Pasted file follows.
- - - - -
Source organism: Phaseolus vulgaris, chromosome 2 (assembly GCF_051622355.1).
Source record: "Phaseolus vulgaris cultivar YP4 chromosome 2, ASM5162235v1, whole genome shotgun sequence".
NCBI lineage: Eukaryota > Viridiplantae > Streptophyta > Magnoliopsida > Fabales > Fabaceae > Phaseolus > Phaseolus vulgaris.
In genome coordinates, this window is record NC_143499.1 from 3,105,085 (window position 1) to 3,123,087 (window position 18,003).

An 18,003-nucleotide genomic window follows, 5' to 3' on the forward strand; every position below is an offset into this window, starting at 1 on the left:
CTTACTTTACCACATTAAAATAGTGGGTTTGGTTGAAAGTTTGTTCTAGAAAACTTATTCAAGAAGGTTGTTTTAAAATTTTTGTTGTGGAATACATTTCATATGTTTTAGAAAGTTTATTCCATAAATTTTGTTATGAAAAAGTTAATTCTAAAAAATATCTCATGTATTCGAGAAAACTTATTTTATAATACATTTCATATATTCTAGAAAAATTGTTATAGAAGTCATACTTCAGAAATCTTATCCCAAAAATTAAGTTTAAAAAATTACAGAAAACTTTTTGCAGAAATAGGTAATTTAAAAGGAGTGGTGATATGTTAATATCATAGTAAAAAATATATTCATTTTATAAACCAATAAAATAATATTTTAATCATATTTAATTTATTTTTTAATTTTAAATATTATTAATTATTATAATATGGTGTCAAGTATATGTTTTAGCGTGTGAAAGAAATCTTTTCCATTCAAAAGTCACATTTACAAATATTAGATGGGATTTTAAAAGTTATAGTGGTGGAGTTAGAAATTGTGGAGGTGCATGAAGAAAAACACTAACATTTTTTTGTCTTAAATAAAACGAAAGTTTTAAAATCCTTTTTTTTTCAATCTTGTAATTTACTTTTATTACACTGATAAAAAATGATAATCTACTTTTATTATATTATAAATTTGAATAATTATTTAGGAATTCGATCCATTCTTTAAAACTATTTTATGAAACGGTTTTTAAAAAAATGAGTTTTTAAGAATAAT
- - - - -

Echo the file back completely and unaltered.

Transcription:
Source organism: Phaseolus vulgaris, chromosome 2 (assembly GCF_051622355.1).
Source record: "Phaseolus vulgaris cultivar YP4 chromosome 2, ASM5162235v1, whole genome shotgun sequence".
NCBI lineage: Eukaryota > Viridiplantae > Streptophyta > Magnoliopsida > Fabales > Fabaceae > Phaseolus > Phaseolus vulgaris.
In genome coordinates, this window is record NC_143499.1 from 3,105,085 (window position 1) to 3,123,087 (window position 18,003).

An 18,003-nucleotide genomic window follows, 5' to 3' on the forward strand; every position below is an offset into this window, starting at 1 on the left:
CTTACTTTACCACATTAAAATAGTGGGTTTGGTTGAAAGTTTGTTCTAGAAAACTTATTCAAGAAGGTTGTTTTAAAATTTTTGTTGTGGAATACATTTCATATGTTTTAGAAAGTTTATTCCATAAATTTTGTTATGAAAAAGTTAATTCTAAAAAATATCTCATGTATTCGAGAAAACTTATTTTATAATACATTTCATATATTCTAGAAAAATTGTTATAGAAGTCATACTTCAGAAATCTTATCCCAAAAATTAAGTTTAAAAAATTACAGAAAACTTTTTGCAGAAATAGGTAATTTAAAAGGAGTGGTGATATGTTAATATCATAGTAAAAAATATATTCATTTTATAAACCAATAAAATAATATTTTAATCATATTTAATTTATTTTTTAATTTTAAATATTATTAATTATTATAATATGGTGTCAAGTATATGTTTTAGCGTGTGAAAGAAATCTTTTCCATTCAAAAGTCACATTTACAAATATTAGATGGGATTTTAAAAGTTATAGTGGTGGAGTTAGAAATTGTGGAGGTGCATGAAGAAAAACACTAACATTTTTTTGTCTTAAATAAAACGAAAGTTTTAAAATCCTTTTTTTTTCAATCTTGTAATTTACTTTTATTACACTGATAAAAAATGATAATCTACTTTTATTATATTATAAATTTGAATAATTATTTAGGAATTCGATCCATTCTTTAAAACTATTTTATGAAACGGTTTTTAAAAAAATGAGTTTTTAAGAATAAT